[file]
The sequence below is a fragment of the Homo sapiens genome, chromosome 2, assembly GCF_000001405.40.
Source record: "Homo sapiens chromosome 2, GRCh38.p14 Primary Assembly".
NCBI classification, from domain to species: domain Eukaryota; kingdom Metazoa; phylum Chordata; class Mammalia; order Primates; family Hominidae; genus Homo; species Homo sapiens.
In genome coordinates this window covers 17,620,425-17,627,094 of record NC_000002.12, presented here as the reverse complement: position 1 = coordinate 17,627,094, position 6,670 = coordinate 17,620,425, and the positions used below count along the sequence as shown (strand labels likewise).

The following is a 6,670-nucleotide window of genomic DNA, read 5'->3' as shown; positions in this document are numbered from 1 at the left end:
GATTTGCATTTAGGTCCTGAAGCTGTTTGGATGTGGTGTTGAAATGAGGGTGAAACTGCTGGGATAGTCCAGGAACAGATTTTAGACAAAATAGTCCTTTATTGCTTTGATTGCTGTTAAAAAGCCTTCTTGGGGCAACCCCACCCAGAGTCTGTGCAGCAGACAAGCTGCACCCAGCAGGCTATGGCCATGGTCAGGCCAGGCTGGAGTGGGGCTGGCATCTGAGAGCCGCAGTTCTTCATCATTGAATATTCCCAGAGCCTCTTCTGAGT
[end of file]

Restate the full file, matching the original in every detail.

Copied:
The sequence below is a fragment of the Homo sapiens genome, chromosome 2, assembly GCF_000001405.40.
Source record: "Homo sapiens chromosome 2, GRCh38.p14 Primary Assembly".
NCBI classification, from domain to species: domain Eukaryota; kingdom Metazoa; phylum Chordata; class Mammalia; order Primates; family Hominidae; genus Homo; species Homo sapiens.
In genome coordinates this window covers 17,620,425-17,627,094 of record NC_000002.12, presented here as the reverse complement: position 1 = coordinate 17,627,094, position 6,670 = coordinate 17,620,425, and the positions used below count along the sequence as shown (strand labels likewise).

The following is a 6,670-nucleotide window of genomic DNA, read 5'->3' as shown; positions in this document are numbered from 1 at the left end:
GATTTGCATTTAGGTCCTGAAGCTGTTTGGATGTGGTGTTGAAATGAGGGTGAAACTGCTGGGATAGTCCAGGAACAGATTTTAGACAAAATAGTCCTTTATTGCTTTGATTGCTGTTAAAAAGCCTTCTTGGGGCAACCCCACCCAGAGTCTGTGCAGCAGACAAGCTGCACCCAGCAGGCTATGGCCATGGTCAGGCCAGGCTGGAGTGGGGCTGGCATCTGAGAGCCGCAGTTCTTCATCATTGAATATTCCCAGAGCCTCTTCTGAGT